The military technology reflects in Things to Come reflects that of World War I, only occasionally showing new developments in the context of a World War I-style conflict. H.G. Wells reflected pre-war conceptions of how the next war would occur, showing masses of troops crossing trenches into no-man’s land, tanks massed and charging across rough terrain, as well as gas attacks. It is interesting to note that Wells’ pre-war conceptions versus how the war actually occurred are similar to how pre-World War I writers envisioned the Great War; both were able to determine the technology that would make a difference on the battlefield, but both failed to realize how it would be used and how much of an impact these technologies had.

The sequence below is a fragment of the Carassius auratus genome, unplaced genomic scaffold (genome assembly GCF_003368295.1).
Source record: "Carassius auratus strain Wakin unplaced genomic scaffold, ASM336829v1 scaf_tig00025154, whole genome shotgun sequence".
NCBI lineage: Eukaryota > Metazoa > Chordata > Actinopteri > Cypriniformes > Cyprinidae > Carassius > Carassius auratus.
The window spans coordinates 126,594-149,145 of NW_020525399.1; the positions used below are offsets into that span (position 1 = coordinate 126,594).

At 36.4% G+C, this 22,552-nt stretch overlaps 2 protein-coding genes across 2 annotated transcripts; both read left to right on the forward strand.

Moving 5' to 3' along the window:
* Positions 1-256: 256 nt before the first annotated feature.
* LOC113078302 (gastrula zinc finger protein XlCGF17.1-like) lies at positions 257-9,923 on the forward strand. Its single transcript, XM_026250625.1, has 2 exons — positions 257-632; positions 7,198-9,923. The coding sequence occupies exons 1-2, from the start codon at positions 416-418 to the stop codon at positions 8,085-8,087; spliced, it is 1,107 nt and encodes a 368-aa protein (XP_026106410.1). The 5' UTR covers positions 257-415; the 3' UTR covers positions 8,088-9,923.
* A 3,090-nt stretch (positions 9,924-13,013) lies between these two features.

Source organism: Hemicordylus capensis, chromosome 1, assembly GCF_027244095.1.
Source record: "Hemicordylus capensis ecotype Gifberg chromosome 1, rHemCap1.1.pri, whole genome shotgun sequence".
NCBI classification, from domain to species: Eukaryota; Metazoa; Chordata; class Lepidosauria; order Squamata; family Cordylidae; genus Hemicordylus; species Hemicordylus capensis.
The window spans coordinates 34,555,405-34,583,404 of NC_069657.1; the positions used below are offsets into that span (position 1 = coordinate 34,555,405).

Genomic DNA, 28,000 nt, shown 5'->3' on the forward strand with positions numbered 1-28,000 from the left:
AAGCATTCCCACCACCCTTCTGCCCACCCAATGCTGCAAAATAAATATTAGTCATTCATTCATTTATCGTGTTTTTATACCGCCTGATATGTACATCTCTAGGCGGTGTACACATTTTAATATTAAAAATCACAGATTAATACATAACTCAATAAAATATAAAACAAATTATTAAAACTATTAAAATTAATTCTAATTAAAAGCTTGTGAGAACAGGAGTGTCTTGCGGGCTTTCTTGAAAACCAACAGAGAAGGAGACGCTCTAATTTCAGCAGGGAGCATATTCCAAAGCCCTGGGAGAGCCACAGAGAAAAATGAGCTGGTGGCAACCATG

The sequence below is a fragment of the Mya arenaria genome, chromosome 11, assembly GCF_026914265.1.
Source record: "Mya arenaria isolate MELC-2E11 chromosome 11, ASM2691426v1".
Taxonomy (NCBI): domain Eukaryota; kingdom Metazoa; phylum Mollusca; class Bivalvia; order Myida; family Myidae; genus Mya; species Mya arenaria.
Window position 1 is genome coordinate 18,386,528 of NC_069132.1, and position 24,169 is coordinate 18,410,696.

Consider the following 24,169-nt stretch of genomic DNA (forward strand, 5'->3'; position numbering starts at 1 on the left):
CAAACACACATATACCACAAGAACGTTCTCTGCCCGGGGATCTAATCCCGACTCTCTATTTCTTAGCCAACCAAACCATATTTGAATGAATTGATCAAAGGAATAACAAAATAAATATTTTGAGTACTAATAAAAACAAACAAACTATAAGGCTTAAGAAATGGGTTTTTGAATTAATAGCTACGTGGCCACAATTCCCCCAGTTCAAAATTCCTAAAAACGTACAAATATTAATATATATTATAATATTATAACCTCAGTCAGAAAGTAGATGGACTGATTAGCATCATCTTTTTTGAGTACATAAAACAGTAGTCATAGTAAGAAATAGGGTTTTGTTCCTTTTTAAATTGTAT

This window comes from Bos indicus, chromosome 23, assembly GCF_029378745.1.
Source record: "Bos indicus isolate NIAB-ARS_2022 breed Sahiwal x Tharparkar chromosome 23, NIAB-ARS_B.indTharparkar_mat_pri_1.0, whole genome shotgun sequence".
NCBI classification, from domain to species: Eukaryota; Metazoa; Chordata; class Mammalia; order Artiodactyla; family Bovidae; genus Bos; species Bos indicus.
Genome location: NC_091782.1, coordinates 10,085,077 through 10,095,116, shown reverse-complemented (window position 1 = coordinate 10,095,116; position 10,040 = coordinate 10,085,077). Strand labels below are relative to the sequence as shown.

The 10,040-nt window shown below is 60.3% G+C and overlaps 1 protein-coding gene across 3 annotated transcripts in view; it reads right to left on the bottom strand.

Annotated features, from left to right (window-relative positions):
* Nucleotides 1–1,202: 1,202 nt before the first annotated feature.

Wells does get one key thing right however, and that is the use of leftover military equipment. Most “futuristic” war movies show the latest and greatest in terms of equipment and guns, but Wells shows the true reality of going to war- the reissue of old equipment in order to sustain such a massive army. Soldiers are shown equipped with the old rifles leftover from World War I and are seemingly absent of any submachine guns or squad operated weapons (i.e. the Bren Gun). Also, instead of single, fixed wing aircraft, the British are shown using biplanes, which they did in fact use in World War II. However, in reality a biplane would not keep up with the newer combat fighters that were developed in the 1930s.